We threaten to score in every game, but we also look likely to concede and have only managed to keep five clean sheets.

Frankly we need to improve in this area when the January transfer window opens later in the week and import some extra height, pace and strength, none of which will come cheap or be easily found.

As far as most football managers and coaches are concerned, the opposition never scores a good goal and the fault for every goal conceded can always be laid at the feet of a specific individual.

I have spent the last couple of hours revisiting the tapes of all our matches so far this season – no wonder my head is aching, and my eyes closing.

Of the thirty-five goals we have let in I could only find six where we made flagrant errors that led directly to the goals being conceded.

Button flapped on the opening day of the season against Charlton and allowed himself to be beaten to the punch from a simple near post corner.

Craig got on the wrong side of his former team mate, Birmingham’s Clayton Donaldson and clumsily brought him down for a penalty kick and red card.

Tarkowski and Dean overplayed in dangerous positions against Norwich and Fulham respectively with disastrous consequences.

Button took his eye off Shittu’s simple looping header and allowed himself to be distracted by Gregory at Millwall and finally, Craig was outmuscled by Ipswich’s Daryl Murphy for the second goal on Boxing Day at Griffin Park.

In addition we have conceded six goals from outside the penalty area, against Brighton, Norwich, Middlesbrough, Watford, Bolton and Nottingham Forest.

Whilst Button might have done better with Neil Danns’s effort at Bolton and perhaps we could have closed a couple of the players down quicker, most were simply unstoppable.

Referees have also cost us dear with Robert Madley’s series of appalling decisions in the Birmingham match, the non-penalty against Norwich, the non-penalty against Watford that was given against us and finally the Wolves offside goal on Sunday.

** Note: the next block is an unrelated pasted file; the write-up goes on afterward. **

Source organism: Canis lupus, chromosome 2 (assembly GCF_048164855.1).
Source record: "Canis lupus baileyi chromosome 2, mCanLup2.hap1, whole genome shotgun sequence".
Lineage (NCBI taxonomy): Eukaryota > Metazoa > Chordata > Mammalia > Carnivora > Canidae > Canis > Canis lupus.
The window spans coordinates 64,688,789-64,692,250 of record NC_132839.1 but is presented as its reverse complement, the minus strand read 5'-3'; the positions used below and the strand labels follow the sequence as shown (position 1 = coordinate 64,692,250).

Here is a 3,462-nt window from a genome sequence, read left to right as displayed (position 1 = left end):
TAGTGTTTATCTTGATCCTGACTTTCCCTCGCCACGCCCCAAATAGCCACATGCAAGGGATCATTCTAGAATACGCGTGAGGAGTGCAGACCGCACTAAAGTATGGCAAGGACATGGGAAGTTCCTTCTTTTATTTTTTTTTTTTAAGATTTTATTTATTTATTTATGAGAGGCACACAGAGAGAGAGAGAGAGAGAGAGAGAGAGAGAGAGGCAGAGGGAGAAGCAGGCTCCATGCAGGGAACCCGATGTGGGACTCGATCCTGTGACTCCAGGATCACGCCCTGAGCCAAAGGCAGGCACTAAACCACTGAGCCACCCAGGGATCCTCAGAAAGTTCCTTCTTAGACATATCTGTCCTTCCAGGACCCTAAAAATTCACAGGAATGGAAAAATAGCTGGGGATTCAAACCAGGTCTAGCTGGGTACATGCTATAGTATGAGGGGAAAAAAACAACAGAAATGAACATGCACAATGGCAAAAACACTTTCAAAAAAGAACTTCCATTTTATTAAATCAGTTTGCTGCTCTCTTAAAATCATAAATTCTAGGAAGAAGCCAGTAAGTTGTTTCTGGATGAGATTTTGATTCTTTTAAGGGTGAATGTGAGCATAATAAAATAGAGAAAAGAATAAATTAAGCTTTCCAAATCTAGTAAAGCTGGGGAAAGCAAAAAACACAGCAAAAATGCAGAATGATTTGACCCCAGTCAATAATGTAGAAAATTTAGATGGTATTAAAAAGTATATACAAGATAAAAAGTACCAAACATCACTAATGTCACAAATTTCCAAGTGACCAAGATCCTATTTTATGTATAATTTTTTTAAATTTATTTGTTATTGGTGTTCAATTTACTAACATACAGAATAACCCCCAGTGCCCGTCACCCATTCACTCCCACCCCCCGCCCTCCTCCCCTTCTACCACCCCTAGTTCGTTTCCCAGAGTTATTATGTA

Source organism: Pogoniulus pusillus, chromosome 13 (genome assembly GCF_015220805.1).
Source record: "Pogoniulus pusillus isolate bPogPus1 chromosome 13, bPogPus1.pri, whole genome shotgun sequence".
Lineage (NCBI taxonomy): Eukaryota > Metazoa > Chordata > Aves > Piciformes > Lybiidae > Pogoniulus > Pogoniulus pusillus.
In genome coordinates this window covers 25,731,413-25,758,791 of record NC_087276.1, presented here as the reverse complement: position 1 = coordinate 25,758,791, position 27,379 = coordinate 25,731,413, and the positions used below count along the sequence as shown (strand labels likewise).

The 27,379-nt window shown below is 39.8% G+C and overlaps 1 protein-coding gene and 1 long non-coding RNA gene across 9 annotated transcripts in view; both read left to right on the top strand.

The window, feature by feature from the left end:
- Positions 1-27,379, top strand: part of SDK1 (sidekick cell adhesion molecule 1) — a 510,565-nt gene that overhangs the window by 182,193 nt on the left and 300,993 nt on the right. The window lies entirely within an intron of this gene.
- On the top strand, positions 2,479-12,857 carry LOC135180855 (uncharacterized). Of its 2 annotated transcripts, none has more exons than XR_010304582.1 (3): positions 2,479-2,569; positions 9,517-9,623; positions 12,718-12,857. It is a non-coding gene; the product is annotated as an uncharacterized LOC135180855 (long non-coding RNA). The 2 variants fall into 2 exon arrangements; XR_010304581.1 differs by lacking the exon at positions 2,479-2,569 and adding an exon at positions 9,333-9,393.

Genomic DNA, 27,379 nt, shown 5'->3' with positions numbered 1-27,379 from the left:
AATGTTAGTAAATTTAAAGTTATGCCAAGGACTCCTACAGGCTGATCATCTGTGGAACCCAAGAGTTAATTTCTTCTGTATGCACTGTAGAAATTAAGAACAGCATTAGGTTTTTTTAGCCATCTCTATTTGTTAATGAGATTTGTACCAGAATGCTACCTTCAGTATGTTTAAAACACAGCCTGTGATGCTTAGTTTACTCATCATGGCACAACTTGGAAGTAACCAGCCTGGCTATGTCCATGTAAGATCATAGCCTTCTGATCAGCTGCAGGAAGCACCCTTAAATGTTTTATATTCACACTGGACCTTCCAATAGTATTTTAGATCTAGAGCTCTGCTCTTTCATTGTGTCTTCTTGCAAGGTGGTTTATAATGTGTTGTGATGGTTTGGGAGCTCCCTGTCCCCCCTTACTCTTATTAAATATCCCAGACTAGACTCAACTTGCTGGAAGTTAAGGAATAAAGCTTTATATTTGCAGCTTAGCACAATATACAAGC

Hopefully we will benefit similarly in the second half of the season.

I am being deliberately critical as I am simply trying to highlight where and how we can improve and I an certainly not trying to minimise our fantastic achievements to date.

With a little bit of minor tinkering with personnel and tactics ( I know we don’t have or really need a Plan B!) I see absolutely no reason why we cannot maintain our impetus and challenge for a Playoff position.

Later in the week I will consider where we might be looking to strengthen in January and the possible changes in the makeup of the squad.

And now as the clock reaches four am, it is time for bed, to dream of victories and new signings.

Stuffed! – 27/12/14

I promise that the title to this article will be the only seasonal Christmas reference that I make, but I am afraid that it sums up what happened to us at Griffin Park yesterday.

We were taught a massive lesson by an excellent, robust and organised Ipswich Town side that came to Griffin Park with a game plan and did a real job on us.

Expectations were certainly at fever pitch before the game as Brentford fans in a sold out Griffin Park settled down for the match fuelled with the knowledge that a victory would enable us to sit proudly at the top of the league – at least until the results came through from the later kickoffs.

But it wasn’t to be as the day turned into a damp squib.

Ipswich had done their homework and they pressed us high up the pitch and hassled us relentlessly.

We weren’t given the opportunity to play through the press and develop attacks from the back, as is the norm for us.

With the short throw to a defender generally cut off by the ever willing Murphy, Bishop and McGoldrick, David Button was forced to go to his Plan B, the measured kick to Bidwell on the left touchline near the halfway line.

Mick McCarthy recognised this threat and stationed the giant Luke Chambers, normally a centre back, in that position and he won every aerial challenge.

We were choked and stifled, found it hard to get out of our own half and, for all our possession, we rarely got into dangerous positions and were second best for most of the match.

It is all very well having a plan and whilst they often work well on paper and on the training ground, McCarthy must have been surprised that his paid such dividends within a mere nineteen seconds of the start.

We played the ball around the defence straight from the opening whistle but were forced back and instead of playing the ball to the waiting Craig, Button kicked the ball down the middle where it was easily picked off well inside our half.

Two incisive passes later, with Craig still out of position, the predatory Daryl Murphy was left with a clear sight of goal and his instant finish flew past the helpless keeper.